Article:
Online Payments and Fraud: What You Don’t Know

From my debut article in Direct Selling News: Online Payments and Fraud: What You Don’t Know Could Cost You Millions

As network marketers position their businesses for global e-commerce expansion, they’re finding there is no such thing as business as usual.

According to a recent trend report from eMarketer, smartphones are making mobile shopping easier and more efficient, and that will not only translate to an increase in mobile buying but also drive up the number of inbound calls to businesses. Get ready. As mobile commerce rises so, too, will online fraud. This has huge implications from an accountability and responsibility standpoint, especially in Europe. In other words, caveat venditor—let the seller beware.

Two major shifts in the last quarter of 2015 drastically changed the liability for protecting consumer information online. First, the mandated implementation of EMV chip cards in the U.S. last October moved fraudster attacks from in-person to online stores. Second, the nullification of the Safe Harbor agreement between the European Union and the U.S. Department of Congress upended long-standing best practices for data handling and security. To better understand the depth and impact of these global game changers on the future, we need to take a step back and review the histories as well as present implications.


EMV Chip Cards Escalate Online Fraud

In 2002, European merchants began the migration to chip cards and EMV became the standard for chip technology across the pond. While international travelers worried less about their credit cards being cloned and counterfeited during in-person transactions, online fraud rates soared, increasing 97 percent between 2004 and 2008, according to Bank of International Settlements, Financial Fraud Action, BI Intelligence.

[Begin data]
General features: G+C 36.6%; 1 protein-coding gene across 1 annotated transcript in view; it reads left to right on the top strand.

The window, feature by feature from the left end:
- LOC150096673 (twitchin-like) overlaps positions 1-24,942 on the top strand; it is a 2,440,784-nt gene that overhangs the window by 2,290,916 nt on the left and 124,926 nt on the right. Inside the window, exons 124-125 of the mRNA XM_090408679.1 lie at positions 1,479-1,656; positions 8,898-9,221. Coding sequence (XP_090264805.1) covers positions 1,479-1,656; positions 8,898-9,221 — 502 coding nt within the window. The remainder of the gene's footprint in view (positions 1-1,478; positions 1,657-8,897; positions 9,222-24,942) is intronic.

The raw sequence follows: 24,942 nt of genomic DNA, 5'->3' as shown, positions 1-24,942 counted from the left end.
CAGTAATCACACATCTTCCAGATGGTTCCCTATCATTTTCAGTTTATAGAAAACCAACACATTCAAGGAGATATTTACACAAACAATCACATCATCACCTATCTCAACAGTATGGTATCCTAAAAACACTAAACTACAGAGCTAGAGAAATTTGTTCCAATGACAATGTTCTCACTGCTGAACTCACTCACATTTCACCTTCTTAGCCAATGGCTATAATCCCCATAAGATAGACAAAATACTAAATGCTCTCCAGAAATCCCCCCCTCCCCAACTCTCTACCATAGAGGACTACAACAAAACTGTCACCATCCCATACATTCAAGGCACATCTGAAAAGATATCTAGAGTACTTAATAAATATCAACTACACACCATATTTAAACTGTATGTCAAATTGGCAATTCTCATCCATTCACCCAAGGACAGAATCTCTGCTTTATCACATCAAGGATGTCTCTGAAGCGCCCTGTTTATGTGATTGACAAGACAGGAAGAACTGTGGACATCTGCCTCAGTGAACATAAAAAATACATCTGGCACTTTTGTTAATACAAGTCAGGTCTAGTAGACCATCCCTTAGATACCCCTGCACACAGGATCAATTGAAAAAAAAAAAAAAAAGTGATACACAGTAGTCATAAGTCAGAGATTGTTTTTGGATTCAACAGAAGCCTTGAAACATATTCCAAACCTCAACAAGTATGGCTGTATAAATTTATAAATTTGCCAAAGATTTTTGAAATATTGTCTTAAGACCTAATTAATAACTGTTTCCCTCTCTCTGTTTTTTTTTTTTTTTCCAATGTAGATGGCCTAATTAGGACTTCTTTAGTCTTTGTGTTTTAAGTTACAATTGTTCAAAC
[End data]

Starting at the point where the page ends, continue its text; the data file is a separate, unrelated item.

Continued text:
With the implementation of EMV chip cards in the United States last October, the liability for fraudulent transactions shifted from the issuing bank to the merchant. Although EMV technology makes in-person transactions safer, online merchants can’t accept chip and pin cards, yet they still have 100 percent liability for Internet fraud.

The impact to network marketers is significant when you consider that the estimated rise in fraudulent transactions for companies doing business online is now over 40 percent. Couple that with the fact that nearly 80 percent of online merchants weren’t prepared or weren’t knowledgeable enough to put in system security measures to authenticate a transaction. And penalties for businesses include being placed on the card association’s excessive chargeback list and incurring additional fees per transaction.

In addition, businesses that rely on autoship revenue can expect to have increased declined transactions, which can result in lost business. Anticipating these increases and fraud losses, bank card associations and major merchants have been working toward anti-fraud solutions.

Risk-Based Approach to Authentication Is Key

Authentication describes a process where the card holder’s identity is verified in “real time” by the merchant. Although the process is not new, the technology driving it has improved drastically over the last 24 months. This is a win-win-win for issuers, cardholders and retailers.

The leading solution that protects online merchants from high declines, fraudulent transactions and increased fraud chargebacks is the authentication protocol 3D Secure. Services based on this protocol have been adopted by Visa (Verified by Visa), MasterCard, (MasterCard Secure Code), American Express (SafeKey) and JCB International (J/Secure).

This additional security layer for online credit and debit transactions gives merchants more control over the approval process and protects them from fraud losses. For issuers it reduces fraud rates, and for cardholders it’s a safer, more efficient online checkout process. Bottom line? More transactions, higher conversion rates and increased sales equal satisfied customers. Not to mention a reduction in customer support calls, which translates to reduced costs.

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